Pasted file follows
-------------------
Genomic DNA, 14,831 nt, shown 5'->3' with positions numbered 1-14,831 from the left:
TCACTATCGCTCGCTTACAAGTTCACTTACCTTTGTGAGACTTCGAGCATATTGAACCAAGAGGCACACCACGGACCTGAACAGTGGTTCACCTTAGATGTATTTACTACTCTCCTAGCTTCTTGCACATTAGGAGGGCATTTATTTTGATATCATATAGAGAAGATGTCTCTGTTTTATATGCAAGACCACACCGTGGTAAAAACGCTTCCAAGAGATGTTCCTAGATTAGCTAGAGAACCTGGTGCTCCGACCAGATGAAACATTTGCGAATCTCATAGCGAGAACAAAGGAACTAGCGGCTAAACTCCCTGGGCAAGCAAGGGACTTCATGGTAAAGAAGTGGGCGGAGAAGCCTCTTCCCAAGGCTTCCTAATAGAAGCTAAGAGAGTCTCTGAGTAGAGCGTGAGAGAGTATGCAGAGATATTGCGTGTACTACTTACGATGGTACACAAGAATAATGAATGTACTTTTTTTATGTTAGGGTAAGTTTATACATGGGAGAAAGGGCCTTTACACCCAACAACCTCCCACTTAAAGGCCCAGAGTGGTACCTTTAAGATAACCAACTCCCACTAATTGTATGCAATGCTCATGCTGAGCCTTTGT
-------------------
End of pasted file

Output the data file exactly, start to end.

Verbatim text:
Genomic DNA, 14,831 nt, shown 5'->3' with positions numbered 1-14,831 from the left:
TCACTATCGCTCGCTTACAAGTTCACTTACCTTTGTGAGACTTCGAGCATATTGAACCAAGAGGCACACCACGGACCTGAACAGTGGTTCACCTTAGATGTATTTACTACTCTCCTAGCTTCTTGCACATTAGGAGGGCATTTATTTTGATATCATATAGAGAAGATGTCTCTGTTTTATATGCAAGACCACACCGTGGTAAAAACGCTTCCAAGAGATGTTCCTAGATTAGCTAGAGAACCTGGTGCTCCGACCAGATGAAACATTTGCGAATCTCATAGCGAGAACAAAGGAACTAGCGGCTAAACTCCCTGGGCAAGCAAGGGACTTCATGGTAAAGAAGTGGGCGGAGAAGCCTCTTCCCAAGGCTTCCTAATAGAAGCTAAGAGAGTCTCTGAGTAGAGCGTGAGAGAGTATGCAGAGATATTGCGTGTACTACTTACGATGGTACACAAGAATAATGAATGTACTTTTTTTATGTTAGGGTAAGTTTATACATGGGAGAAAGGGCCTTTACACCCAACAACCTCCCACTTAAAGGCCCAGAGTGGTACCTTTAAGATAACCAACTCCCACTAATTGTATGCAATGCTCATGCTGAGCCTTTGT